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The future of television: one big screen, lots of little screens

By on December 4, 2013
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XKCD today ran a comic entitled “I don’t own a TV”.

http://imgs.xkcd.com/comics/i_dont_own_a_tv.png

The comic implies that we have passed the peak moment where it is cool to say that you don’t own a TV. I think xkcd may be right, but perhaps not for the reasons you think.

The growth of the multiscreen home

When I was a child, my mother worked in kid’s TV. This was great, because it meant she didn’t have a leg to stand on when she tried to argue that kid’s TV was rotting my brain and tried to limit my screen time. It also meant that we had two televisions in the house, when most people only had one. These days, of course, we can get video content wherever we want: on plasma and LCD televisions, on phones, on laptops, on tablets. Everywhere.

The consoles wars that have just intensified with the launches of Xbox One and PlayStation 4 are all about that big screen in the living room. The thinking seems to be that if a console manufacturer can control the device that is connected to the large screen in the shared living room space, it will control our media consumption, and be able to extract economic rent from content makers and advertisers for accessing the audience it controls.

I think that strategy is flawed.

The multiscreen home is dead, long live the multiscreen home

The vision of the living room being the place where entertainment is accessed is flawed. That is not the future of screen-based entertainment.

The large screen in the living room matters. It is where the family will gather to watch the X-Factor final or the Olympics. It is where sports fans will gather to watch the big game and where mates will play FIFA after a night out in the pub (although I understand this may be a peculiarly British phenomenon).

But the large screen will not be our conduit for entertainment. That conduit will be a personal screen. Each and every one of us will own (or, in the case of children, share with their parents) a personal device, probably a tablet or a smartphone. We will consume our screen-based entertainment on that device. And we will negotiate with other household members when it is appropriate for our stream of content to be on the shared device, and when our stream of content will need to be viewed on our personal screen.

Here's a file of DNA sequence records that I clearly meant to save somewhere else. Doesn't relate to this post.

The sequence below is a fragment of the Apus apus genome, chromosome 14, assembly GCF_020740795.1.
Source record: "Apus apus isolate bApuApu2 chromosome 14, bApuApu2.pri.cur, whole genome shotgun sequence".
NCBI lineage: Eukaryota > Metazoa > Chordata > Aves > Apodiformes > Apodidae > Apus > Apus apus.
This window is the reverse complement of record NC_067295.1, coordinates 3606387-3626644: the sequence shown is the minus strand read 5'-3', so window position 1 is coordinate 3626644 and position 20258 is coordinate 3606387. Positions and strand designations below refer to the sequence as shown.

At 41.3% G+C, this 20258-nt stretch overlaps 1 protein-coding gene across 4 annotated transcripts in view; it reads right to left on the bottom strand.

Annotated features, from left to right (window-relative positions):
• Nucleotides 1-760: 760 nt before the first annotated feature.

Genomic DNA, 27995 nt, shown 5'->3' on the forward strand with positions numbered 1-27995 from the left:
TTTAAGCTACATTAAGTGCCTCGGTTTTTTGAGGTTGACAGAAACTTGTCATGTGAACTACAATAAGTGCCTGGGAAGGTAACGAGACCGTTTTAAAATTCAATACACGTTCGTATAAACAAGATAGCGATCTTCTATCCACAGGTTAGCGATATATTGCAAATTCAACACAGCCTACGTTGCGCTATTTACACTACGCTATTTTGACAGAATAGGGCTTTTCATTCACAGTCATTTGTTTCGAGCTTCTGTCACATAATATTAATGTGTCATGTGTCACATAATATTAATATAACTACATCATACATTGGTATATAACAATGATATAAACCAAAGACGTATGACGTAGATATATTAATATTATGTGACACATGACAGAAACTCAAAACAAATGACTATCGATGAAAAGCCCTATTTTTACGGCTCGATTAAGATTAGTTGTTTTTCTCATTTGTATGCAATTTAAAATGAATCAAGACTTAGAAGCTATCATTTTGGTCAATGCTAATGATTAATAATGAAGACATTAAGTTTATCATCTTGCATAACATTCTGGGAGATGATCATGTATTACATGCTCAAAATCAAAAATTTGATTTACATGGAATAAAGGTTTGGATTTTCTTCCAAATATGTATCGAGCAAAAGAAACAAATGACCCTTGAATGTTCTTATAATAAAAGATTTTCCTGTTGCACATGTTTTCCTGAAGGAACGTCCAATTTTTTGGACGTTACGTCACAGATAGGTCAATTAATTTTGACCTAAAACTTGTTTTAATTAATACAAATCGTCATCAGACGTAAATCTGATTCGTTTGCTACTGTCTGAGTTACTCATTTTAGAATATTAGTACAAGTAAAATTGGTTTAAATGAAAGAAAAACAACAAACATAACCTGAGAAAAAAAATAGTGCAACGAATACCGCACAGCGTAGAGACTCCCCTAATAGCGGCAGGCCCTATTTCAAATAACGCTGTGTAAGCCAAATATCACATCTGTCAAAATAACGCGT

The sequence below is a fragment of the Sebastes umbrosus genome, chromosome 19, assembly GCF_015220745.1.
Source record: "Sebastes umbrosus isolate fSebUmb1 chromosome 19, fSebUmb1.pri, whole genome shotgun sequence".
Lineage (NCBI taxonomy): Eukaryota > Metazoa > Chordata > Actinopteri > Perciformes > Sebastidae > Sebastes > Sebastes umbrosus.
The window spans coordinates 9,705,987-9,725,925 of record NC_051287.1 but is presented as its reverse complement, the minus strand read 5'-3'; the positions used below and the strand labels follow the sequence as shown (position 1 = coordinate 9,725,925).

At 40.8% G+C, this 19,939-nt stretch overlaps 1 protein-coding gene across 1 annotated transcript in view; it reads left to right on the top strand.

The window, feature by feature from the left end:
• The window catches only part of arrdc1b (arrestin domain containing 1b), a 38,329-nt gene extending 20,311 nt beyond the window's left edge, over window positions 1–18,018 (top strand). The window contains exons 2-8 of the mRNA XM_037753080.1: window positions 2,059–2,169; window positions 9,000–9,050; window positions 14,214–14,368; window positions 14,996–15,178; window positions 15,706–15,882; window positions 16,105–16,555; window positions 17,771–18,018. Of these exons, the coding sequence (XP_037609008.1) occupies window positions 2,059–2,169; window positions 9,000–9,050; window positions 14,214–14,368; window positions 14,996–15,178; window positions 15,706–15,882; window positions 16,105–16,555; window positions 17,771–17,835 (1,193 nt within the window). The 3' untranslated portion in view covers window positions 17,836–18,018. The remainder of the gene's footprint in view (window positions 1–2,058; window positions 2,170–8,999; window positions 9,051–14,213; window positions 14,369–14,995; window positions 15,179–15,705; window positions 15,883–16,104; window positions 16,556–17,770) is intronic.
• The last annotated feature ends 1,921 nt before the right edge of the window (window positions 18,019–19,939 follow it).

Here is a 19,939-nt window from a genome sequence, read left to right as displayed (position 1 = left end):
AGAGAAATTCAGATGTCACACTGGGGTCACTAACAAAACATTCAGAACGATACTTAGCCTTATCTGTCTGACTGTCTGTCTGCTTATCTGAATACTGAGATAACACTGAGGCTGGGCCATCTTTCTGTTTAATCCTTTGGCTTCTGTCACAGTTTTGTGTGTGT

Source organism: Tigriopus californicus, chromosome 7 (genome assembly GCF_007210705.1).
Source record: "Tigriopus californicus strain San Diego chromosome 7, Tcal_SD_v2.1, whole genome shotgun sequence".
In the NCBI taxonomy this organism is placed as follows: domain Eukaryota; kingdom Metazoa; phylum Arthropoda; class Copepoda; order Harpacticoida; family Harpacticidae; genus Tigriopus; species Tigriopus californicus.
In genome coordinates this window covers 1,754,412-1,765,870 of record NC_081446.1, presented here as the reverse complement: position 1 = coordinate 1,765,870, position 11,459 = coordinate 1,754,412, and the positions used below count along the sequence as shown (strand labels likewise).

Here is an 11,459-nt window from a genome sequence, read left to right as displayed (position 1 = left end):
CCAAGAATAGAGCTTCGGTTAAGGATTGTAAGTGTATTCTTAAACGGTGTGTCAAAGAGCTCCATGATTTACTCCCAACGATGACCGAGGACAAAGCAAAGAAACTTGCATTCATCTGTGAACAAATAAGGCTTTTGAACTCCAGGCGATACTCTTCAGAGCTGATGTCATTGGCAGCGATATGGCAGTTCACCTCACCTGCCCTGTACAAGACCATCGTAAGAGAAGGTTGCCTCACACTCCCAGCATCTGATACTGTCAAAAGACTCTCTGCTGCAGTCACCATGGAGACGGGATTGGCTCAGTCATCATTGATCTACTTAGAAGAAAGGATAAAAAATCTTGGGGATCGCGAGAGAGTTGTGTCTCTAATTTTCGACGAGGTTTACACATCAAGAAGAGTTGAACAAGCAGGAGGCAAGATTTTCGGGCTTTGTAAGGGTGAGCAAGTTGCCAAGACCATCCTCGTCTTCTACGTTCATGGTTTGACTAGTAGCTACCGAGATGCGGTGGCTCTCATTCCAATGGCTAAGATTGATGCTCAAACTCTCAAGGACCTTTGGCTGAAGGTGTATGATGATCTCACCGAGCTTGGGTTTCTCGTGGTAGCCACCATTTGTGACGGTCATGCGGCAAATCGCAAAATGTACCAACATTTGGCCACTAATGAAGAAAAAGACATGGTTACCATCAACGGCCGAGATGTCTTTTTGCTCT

So, to stereotype wildly, a small child might ask his parents to stream CBeebies onto the big screen. After a while, the tween daughter asks if she can stream Minecraft for a while. In the afternoon, Dad demands the screen to watch football and by early evening, Mum kicks every other stream off so she can enjoy Strictly Come Dancing (Dancing with the Stars for anyone non-British) on a 42” screen.

The advantages for the family are enormous:

  • Anyone can watch anything, whenever they want. The only debate is whether they get to use the big screen or not.
  • The tablet/smartphone is personal.
  • The tablet/smartphone is already owned by most family members
  • Touch screen navigation beats every EPG (Electronic Programme Guide) ever invented.
  • Tablets/smartphones are advancing much more rapidly than once-every-seven-years consoles
  • Each family member has his or her own media library, to be consumed when they want to.

To my mind, this is what I mean when I say (and when others say) that the television is already the second screen. It is the large, shared, amazing experience that dominates our living room entertainment. But it is not the future.

The future is personal. Portable. Touchscreen. With the ability to throw stuff up onto the single big screen that each household will have when that makes sense for the content (or can be negotiated with other members of the household) and to view on the personal device at other times.

The TV is dead. Long live screen-based entertainment.

About Nicholas Lovell

Nicholas is the founder of Gamesbrief, a blog dedicated to the business of games. It aims to be informative, authoritative and above all helpful to developers grappling with business strategy. He is the author of a growing list of books about making money in the games industry and other digital media, including How to Publish a Game and Design Rules for Free-to-Play Games, and Penguin-published title The Curve: thecurveonline.com